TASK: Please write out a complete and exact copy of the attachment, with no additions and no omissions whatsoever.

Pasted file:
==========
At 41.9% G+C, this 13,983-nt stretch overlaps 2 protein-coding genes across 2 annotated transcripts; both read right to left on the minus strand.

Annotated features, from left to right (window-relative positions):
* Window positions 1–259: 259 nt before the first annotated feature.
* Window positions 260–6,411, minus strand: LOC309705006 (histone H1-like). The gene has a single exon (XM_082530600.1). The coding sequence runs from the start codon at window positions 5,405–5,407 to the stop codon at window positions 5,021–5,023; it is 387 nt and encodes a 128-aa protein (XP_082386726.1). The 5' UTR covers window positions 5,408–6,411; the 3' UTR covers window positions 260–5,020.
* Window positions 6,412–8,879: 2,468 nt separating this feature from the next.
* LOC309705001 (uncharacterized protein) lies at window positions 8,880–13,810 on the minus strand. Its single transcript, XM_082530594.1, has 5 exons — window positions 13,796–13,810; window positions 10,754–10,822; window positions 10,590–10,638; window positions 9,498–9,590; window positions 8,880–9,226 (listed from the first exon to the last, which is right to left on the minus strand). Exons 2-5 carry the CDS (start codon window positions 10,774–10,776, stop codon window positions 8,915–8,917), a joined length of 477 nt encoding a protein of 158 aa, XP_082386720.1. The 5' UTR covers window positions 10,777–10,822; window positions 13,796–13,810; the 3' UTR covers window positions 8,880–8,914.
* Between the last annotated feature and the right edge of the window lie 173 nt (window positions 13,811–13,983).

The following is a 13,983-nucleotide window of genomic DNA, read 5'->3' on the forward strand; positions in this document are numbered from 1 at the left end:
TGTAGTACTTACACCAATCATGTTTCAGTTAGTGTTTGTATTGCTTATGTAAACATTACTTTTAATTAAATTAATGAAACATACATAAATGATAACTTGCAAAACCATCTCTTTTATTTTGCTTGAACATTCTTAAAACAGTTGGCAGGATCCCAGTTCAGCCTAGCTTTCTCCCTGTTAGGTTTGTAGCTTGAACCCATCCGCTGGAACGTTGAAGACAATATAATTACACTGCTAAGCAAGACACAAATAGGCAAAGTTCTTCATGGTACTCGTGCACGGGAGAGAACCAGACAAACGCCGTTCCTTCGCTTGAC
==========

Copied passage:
At 41.9% G+C, this 13,983-nt stretch overlaps 2 protein-coding genes across 2 annotated transcripts; both read right to left on the minus strand.

Annotated features, from left to right (window-relative positions):
* Window positions 1–259: 259 nt before the first annotated feature.
* Window positions 260–6,411, minus strand: LOC309705006 (histone H1-like). The gene has a single exon (XM_082530600.1). The coding sequence runs from the start codon at window positions 5,405–5,407 to the stop codon at window positions 5,021–5,023; it is 387 nt and encodes a 128-aa protein (XP_082386726.1). The 5' UTR covers window positions 5,408–6,411; the 3' UTR covers window positions 260–5,020.
* Window positions 6,412–8,879: 2,468 nt separating this feature from the next.
* LOC309705001 (uncharacterized protein) lies at window positions 8,880–13,810 on the minus strand. Its single transcript, XM_082530594.1, has 5 exons — window positions 13,796–13,810; window positions 10,754–10,822; window positions 10,590–10,638; window positions 9,498–9,590; window positions 8,880–9,226 (listed from the first exon to the last, which is right to left on the minus strand). Exons 2-5 carry the CDS (start codon window positions 10,774–10,776, stop codon window positions 8,915–8,917), a joined length of 477 nt encoding a protein of 158 aa, XP_082386720.1. The 5' UTR covers window positions 10,777–10,822; window positions 13,796–13,810; the 3' UTR covers window positions 8,880–8,914.
* Between the last annotated feature and the right edge of the window lie 173 nt (window positions 13,811–13,983).

The following is a 13,983-nucleotide window of genomic DNA, read 5'->3' on the forward strand; positions in this document are numbered from 1 at the left end:
TGTAGTACTTACACCAATCATGTTTCAGTTAGTGTTTGTATTGCTTATGTAAACATTACTTTTAATTAAATTAATGAAACATACATAAATGATAACTTGCAAAACCATCTCTTTTATTTTGCTTGAACATTCTTAAAACAGTTGGCAGGATCCCAGTTCAGCCTAGCTTTCTCCCTGTTAGGTTTGTAGCTTGAACCCATCCGCTGGAACGTTGAAGACAATATAATTACACTGCTAAGCAAGACACAAATAGGCAAAGTTCTTCATGGTACTCGTGCACGGGAGAGAACCAGACAAACGCCGTTCCTTCGCTTGAC